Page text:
True confession: until this past week, I’d never read TO KILL A MOCKINGBIRD. Somehow I was never assigned it in school, and although I have vague memories of the movie (Gregory Peck and something about a ham), my main association with the novel, aside from the admiration automatically accorded a classic, was gratitude to Harper Lee: she wrote one book, apparently decided a Pulitzer Prize-winner was enough, and capped her pen. Thereby giving solace to writers like me who don’t put out a new book every year. (“But look, Harper Lee wrote only one novel and she did all right!”)

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#FridayReads: 2 Tales of 2 Marriages

Dear Readers & Book Club members: Today’s #FridayReads comes courtesy of The Book Club Cookbook, book club website extraorindaire!, who invited me to do a novel pairing–like pairing wine & food, but with novels.

Reader-chefs, today for your palette I have prepared for you 2 Tales of 2 Marriages: Courtney Maum’s I AM HAVING SO MUCH FUN HERE WITHOUT YOU, newly out in paperback, and Richard Yates’ REVOLUTIONARY ROAD.

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You may remember me mentioning both novels as favorites–delectable in their own right. Put them together for your book club & you’ve got a whole new compare-and-contrast taste treat!

* Please come back next week for another #FridayReads. *

#FridayReads: DINNER WITH JACKSON POLLOCK: Recipes, Art & Nature, by Robin Lea

This week’s #FridayReads hasn’t been read yet, but it has been pre-ordered! DINNER WITH JACKSON POLLOCK: Recipes, Art & Nature.

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I bet he threw a lot of spaghetti sauce at the wall to see if it’d stick!

HAHAHAHAHAHAHAHAHAHAHAHAHA!

Ha?

Sauce jokes aside, I am a big Pollock fan and fascinated with the idea that the famously misanthropic and alcoholic Pollock could also be a superb host and, apparently, had a penchant for baking.Talk about character nuance!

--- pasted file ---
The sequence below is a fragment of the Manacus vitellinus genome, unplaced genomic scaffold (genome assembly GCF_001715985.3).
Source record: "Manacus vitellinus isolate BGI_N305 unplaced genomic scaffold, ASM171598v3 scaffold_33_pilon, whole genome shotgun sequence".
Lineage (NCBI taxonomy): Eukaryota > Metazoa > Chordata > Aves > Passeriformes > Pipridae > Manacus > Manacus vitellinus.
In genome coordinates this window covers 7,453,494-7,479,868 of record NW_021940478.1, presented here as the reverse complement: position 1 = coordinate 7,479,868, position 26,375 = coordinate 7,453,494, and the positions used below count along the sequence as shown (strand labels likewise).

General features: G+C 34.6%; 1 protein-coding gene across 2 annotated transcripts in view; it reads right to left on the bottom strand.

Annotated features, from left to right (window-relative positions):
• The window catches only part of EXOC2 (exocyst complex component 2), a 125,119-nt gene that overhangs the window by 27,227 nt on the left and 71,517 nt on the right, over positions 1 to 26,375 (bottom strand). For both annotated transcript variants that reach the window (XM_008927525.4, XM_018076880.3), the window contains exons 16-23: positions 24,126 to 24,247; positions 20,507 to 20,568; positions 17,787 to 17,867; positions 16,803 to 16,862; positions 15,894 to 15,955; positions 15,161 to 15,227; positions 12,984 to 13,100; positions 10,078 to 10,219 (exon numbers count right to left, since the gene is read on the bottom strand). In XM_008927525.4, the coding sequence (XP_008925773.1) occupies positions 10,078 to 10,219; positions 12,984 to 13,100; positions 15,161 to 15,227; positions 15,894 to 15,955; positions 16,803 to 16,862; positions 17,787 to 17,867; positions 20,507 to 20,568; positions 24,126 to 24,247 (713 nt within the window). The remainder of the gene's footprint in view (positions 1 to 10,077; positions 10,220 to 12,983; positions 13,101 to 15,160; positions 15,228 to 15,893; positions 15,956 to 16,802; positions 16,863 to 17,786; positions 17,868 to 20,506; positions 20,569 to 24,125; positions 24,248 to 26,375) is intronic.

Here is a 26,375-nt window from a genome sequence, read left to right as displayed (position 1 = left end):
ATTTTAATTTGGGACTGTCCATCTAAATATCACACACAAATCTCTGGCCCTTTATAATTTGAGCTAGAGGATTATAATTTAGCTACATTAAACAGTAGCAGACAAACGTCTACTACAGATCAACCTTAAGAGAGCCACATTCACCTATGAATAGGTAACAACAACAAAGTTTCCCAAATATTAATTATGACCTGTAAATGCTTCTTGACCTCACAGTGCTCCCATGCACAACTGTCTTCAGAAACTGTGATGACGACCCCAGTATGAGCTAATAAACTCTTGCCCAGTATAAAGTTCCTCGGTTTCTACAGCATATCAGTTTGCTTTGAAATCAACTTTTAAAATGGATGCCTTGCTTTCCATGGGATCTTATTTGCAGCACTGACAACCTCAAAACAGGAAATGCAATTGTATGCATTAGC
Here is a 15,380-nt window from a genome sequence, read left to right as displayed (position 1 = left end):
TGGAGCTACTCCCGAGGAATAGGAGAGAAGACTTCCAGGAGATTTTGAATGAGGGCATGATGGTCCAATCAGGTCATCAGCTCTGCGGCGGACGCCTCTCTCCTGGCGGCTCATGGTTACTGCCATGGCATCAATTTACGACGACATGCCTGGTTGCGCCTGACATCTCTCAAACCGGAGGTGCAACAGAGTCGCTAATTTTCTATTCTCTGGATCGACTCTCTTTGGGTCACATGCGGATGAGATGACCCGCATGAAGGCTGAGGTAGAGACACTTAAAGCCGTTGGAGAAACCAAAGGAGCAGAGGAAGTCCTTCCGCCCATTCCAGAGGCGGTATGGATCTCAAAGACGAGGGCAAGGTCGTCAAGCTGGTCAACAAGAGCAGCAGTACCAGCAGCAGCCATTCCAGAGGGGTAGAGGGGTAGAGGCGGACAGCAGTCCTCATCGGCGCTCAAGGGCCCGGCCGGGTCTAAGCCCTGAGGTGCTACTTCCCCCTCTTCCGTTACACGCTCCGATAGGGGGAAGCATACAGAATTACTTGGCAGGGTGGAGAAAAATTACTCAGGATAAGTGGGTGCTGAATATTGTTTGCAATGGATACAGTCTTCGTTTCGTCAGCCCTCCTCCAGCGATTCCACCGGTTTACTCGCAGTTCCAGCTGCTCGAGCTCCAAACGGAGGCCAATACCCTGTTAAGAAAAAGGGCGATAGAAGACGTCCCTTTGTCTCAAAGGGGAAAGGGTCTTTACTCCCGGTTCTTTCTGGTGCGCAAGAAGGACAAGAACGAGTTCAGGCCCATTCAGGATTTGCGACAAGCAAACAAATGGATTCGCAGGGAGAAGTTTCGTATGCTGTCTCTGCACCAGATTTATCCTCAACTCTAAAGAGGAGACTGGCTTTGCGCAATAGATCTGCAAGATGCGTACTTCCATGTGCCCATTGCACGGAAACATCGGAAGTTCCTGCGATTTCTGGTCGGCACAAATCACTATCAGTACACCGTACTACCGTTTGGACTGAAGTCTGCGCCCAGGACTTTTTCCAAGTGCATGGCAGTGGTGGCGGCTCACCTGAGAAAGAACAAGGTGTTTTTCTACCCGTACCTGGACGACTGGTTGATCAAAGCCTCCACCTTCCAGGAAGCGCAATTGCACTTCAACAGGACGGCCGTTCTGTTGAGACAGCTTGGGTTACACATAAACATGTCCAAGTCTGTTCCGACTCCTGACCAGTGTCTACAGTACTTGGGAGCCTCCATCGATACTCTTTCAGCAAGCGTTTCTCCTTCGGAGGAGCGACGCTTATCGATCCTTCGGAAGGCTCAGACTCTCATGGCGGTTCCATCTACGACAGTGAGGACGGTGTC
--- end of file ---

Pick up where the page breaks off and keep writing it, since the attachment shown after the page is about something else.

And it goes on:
And the photography in this book looks luscious as well.

#WriterWednesday: Inside The Writer’s Studio

Last night I had the great pleasure of my first book club via Facebook chat! and at the end, the host played Inside The Actor’s Studio with me–except it was Inside The Writer’s Studio. The questions were so much fun, I thought I’d share them with you!

What is your favorite word?
That’s a good question. My most recent favorite word is “crenelation,” about the snow castles here in Boston. My first favorite word: “inchitate,” as in “Don’t inchoate me” (I meant irritate. I was 2 years old).

What is your least favorite word?
Congrats. If you want to wholeheartedly congratulate somebody, for goodness’ sake, take the time to spell the damned thing out!

#FridayReads: THE 500 HATS OF BARTHOLOMEW CUBBINS, by Dr. Seuss

In honor of Dr. Seuss’s turning, this past week, 111 (a number I somehow think he would have liked), today’s #FridayReads features my favorite Seuss book. You might think it’d be DR. SEUSS’S SLEEP BOOK:

Dr. Seuss's Sleep Book

….which contains the first passage I ever read by myself, at age 4–about a creature named the Chippendale Mupp, whose tail is so long he bites it before going to bed and 8 hours later, the pain wakes him–a kind of posterior alarm clock.

His tail is so long, he won’t feel any pain,
‘Til the nip makes the trip and gets up to his brain.
In exactly eight hours, The Chippendale Ump
Will, at last, feel the bite and yell, “Ouch!” and wake up.